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His grace, Joffrey of Houses Baratheon and Lannister, first of his name, King of the Andals and the First Men, Lord of the Seven Kingdoms, and Protector of the Realm, is dead. The exact cause of death is unknown, but early evidence indicates poisoning. He was 19. He will be mourned by no one.
That’s not strictly true: Considering the anguish on Lena Headey’s face and the way Jamie rushes through the confused masses of wedding guests, the boy’s family will grieve. They had the Seven Kingdoms on a platter, but an act of betrayal on a day that was all about them took that away. Judging by Cersei’s behavior in her final moments as queen regent, she weeps for the loss of power almost as much as cries for the death of her son.
It’s in the real world where Joffrey’s death will inspire no requiems. One of the most hated figures in recent television history has kicked the bucket, at the end of an episode that’s a greatest-hits compilation of his cruelest deeds. “The Lion And The Rose” is one of those Game Of Thrones episodes that had me thinking “God, when is this kid going to do us all a favor and die already?” 15 minutes in—to the point that I thought he was faking it when he grasped his throat in the international sign for “An entire television audience’s wish has been granted.” Surely, there can’t be justice in the final five minutes of an hour in which Jack Gleeson’s character takes a sword to Tyrion’s wedding gift, forces his uncle to play cup bearer, and stages the most inappropriate garden-party entertainment since Roger Sterling’s 1963 Kentucky Derby shindig. The choking bit has to be his latest act of barbaric bullshit.
But then Gleeson spits a glob of goo onto the ground (top-notch work this week, props department!), and the truth of the matter sinks in. In that moment, I remembered why Game Of Thrones weddings are to be feared, not celebrated. And that’s kind of what I’m worried about with regard to “The Lion And The Rose”: That a tremendous cheer will rise up from within the viewership of this show, prompted by the death of a loathsome product of George R.R. Martin’s imagination. (This episode is the fourth in the series whose script was written by Martin. Notably, he also wrote season two’s “Blackwater.” So there’s a second portent to watch out for in future episodes: a ceremony celebrating love and fidelity and “written for television by George R.R. Martin.”) That’s what makes the shots of Cersei’s distress so important, and that’s why it’s so crucial that the camera holds on Gleeson’s face until the life goes out of Joffrey’s eyes. In a world where life is increasingly cheap, the viewers must be wary of schadenfreude. King Joffrey is dead, long rot in shit and die a million deaths for eternity King Joffrey—but to actively revel in this plot point is to be no better than the horrific boy king himself.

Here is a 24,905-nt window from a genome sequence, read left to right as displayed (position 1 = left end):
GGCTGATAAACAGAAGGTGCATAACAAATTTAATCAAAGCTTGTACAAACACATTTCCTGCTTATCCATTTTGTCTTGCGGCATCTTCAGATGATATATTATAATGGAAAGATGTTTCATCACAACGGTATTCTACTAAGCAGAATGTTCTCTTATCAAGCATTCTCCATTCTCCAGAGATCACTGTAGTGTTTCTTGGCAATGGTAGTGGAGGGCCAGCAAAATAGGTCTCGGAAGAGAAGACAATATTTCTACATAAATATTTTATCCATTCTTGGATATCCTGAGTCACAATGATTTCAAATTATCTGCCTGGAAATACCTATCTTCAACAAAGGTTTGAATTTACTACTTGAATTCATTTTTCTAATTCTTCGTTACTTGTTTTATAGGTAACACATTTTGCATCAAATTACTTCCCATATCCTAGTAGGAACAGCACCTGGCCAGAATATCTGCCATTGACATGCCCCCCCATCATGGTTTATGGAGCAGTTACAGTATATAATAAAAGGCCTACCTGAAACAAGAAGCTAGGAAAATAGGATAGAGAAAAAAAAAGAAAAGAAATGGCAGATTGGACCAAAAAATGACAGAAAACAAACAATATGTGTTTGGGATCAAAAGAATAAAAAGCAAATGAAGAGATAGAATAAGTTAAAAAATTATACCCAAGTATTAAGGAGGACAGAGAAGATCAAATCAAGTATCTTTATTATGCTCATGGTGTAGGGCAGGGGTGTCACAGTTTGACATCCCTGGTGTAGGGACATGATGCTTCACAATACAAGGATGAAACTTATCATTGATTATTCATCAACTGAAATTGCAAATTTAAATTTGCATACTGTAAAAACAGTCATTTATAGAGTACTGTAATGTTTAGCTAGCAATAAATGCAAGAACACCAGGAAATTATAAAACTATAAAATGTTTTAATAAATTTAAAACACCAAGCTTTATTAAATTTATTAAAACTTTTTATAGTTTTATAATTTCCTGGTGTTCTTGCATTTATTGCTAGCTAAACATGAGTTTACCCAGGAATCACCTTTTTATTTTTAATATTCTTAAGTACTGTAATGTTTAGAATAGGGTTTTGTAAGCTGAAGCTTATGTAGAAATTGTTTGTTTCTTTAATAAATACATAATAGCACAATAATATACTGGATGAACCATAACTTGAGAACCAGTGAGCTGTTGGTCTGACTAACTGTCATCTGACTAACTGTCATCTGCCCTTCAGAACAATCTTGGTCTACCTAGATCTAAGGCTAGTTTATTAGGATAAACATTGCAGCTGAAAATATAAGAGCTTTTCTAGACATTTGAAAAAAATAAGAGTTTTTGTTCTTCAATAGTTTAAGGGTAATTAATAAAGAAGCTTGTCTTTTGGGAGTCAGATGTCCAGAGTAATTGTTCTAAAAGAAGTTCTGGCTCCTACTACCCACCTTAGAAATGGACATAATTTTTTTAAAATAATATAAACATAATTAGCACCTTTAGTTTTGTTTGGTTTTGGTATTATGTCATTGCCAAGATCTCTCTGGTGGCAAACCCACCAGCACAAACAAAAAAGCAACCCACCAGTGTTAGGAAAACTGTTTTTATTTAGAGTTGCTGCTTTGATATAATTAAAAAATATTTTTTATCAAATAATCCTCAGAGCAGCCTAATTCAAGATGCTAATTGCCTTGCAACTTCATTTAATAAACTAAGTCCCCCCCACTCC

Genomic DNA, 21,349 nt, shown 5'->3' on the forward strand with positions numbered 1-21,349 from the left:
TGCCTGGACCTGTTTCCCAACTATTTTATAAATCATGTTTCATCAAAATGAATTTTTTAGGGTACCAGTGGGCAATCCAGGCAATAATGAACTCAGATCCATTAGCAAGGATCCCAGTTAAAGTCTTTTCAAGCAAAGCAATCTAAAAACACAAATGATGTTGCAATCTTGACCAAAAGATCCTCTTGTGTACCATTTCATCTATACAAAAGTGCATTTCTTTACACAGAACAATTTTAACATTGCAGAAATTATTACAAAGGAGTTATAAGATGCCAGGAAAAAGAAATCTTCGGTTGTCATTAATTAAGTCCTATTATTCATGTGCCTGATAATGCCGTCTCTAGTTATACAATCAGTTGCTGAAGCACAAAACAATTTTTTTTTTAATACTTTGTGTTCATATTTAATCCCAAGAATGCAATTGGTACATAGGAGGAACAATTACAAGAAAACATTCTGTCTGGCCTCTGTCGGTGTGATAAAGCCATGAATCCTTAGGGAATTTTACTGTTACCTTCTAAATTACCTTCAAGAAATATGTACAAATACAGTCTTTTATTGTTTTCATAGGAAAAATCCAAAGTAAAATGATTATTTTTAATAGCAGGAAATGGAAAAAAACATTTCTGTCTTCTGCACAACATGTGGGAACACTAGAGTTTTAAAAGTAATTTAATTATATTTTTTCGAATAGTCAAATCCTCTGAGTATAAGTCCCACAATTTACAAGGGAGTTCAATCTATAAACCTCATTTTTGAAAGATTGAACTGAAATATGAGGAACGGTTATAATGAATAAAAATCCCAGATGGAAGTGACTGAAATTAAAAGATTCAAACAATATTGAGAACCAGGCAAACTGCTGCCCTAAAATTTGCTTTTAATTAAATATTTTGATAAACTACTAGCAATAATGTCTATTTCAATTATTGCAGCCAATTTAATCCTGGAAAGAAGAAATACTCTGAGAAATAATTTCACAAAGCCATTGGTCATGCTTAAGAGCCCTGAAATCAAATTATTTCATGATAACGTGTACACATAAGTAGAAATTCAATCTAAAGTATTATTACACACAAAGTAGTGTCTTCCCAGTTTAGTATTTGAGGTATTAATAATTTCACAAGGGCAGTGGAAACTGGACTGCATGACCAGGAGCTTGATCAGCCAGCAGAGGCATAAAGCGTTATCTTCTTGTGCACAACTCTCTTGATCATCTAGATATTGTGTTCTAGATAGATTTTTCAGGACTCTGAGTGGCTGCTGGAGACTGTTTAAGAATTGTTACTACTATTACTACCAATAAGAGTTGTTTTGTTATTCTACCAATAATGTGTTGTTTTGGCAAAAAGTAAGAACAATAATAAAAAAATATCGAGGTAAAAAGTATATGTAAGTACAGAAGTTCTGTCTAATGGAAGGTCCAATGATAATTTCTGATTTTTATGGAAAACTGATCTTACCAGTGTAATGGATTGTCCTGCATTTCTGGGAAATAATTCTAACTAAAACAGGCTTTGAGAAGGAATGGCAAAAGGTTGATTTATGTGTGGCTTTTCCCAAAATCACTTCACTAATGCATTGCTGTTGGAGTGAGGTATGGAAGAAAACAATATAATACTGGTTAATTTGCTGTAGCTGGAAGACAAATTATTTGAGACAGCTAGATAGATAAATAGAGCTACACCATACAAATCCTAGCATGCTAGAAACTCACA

I know this is unavoidable. I know that I’ll wake up tomorrow to social networks choked with headlines like “Twitter’s best reactions to Joffrey’s death” and “Joffrey’s death in 7 GIFs” and “Which viscous substance pouring out of Joffrey’s face are you? (POLL).” But I deeply, sincerely wish that I wouldn’t, because that’s giving in to the basest, least human elements of a very good piece of television. “The Lion And The Rose” isn’t good TV because it’s “The One Where Joffrey Finally Gets What’s Coming To Him, That Little Prick.” It’s good TV because the episode builds to that moment, with tiny choices made by Tyrion and Joffrey finally hitting the fan when the boy king hits the floor. It’s good TV because it sustains tension in the King’s Landing storyline even as the show does the season-premiere catch-up dance with characters we didn’t see last week. Season four is still revving up its engine for most of the hour, and I have to believe it hasn’t shown us the best stuff yet. Because, c’mon: If this is the season in which Joffrey dies two episodes in, what else might be in store?
Besides: It’s not like Game Of Thrones to vanquish one monster without another being around to take his place. Rising up from the muck and the mire of last season’s most grueling story thread, Ramsay Snow bursts onto the scene with an archer in tow and an unarmed waif in his sights. Young Ramsay hasn’t had much in the way of a change of heart since last we saw him, and his surroundings at Dreadfort remain the show’s dankest this side of Harrenhal. Someone who has changed is Theon Greyjoy, now answering to Reek and requiring a great deal more trembling from Alfie Allen. It’s tough to see him like this—a lot of “The Lion And Rose” is tough to watch, but it beats all of those torture scenes from season three.